Mon., November 23, 2009 2:08pm (EST)

Billions at Stake in Water War
By Valarie Edwards & Susanna Capelouto
Updated: 4 years ago

ATLANTA  —  
A water task force is charged with finding an alternative should Atlanta lose Lake Lanier as a drinking water source.
A water task force is charged with finding an alternative should Atlanta lose Lake Lanier as a drinking water source.
Georgia’s water task force held its second meeting Monday afternoon at the Governor’s mansion.

About 150 stakeholders and their representatives learned just how much water is at stake if a federal judge’s ruling that Georgia is illegally taking water from Lake Lanier holds.

Metro Atlanta could lose up to 280 million gallons of water a day.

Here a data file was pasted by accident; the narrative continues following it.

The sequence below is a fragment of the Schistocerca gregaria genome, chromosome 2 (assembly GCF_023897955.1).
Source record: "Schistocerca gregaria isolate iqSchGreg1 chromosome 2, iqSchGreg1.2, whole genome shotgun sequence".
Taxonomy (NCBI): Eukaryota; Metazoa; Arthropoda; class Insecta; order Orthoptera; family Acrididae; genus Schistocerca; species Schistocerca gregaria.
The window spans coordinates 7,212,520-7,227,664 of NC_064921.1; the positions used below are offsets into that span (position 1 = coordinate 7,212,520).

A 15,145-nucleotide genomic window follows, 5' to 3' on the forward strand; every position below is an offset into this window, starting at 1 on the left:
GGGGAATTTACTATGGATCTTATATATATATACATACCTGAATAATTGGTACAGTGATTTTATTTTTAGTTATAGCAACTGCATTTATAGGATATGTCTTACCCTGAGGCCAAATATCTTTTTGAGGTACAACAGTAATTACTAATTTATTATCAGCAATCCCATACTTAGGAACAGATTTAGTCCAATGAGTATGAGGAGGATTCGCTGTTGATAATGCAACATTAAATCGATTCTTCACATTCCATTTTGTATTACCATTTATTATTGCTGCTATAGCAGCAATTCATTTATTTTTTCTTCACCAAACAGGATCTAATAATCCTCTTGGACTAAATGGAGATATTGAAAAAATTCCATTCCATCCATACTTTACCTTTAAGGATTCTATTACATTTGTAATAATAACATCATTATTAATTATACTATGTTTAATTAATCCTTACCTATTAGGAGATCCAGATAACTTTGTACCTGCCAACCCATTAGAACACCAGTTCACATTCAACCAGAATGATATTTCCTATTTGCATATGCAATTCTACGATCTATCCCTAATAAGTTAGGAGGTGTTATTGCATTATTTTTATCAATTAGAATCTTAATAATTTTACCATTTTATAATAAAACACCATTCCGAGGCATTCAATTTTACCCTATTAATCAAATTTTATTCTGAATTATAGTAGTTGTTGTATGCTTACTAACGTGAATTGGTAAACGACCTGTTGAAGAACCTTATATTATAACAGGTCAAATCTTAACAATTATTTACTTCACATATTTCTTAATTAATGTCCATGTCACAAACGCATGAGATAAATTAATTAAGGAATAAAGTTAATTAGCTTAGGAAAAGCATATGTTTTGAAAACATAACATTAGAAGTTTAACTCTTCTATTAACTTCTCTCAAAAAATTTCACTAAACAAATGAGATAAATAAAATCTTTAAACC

Hardest-hit would be Gwinnett, Forsyth and Hall counties.

Businesses could take a hit, too, by an estimated $26 to $39 billion a year.

Conservation measures discussed today include gray water recycling, tapping into ground water, and desalinizing sea water from Georgia’s coast.

Meanwhile, the U.S. Army Corp of Engineers has started to rewrite the manual it uses to control water flows in the Chattahoochee River Basin.

That rewrite could leave Atlanta high and dry unless Georgia, Alabama and Florida agree on how to share water from the federal reservoir.

Congressmen from all states have said the governors need to get together and solve the problem. Currently, however, Georgia has the most to lose and is in a tough spot.

Florida and Alabama would come out ahead if the judge’s ruling stands and may have little incentive to restart negotiations.


Contributors: Rickey Bevington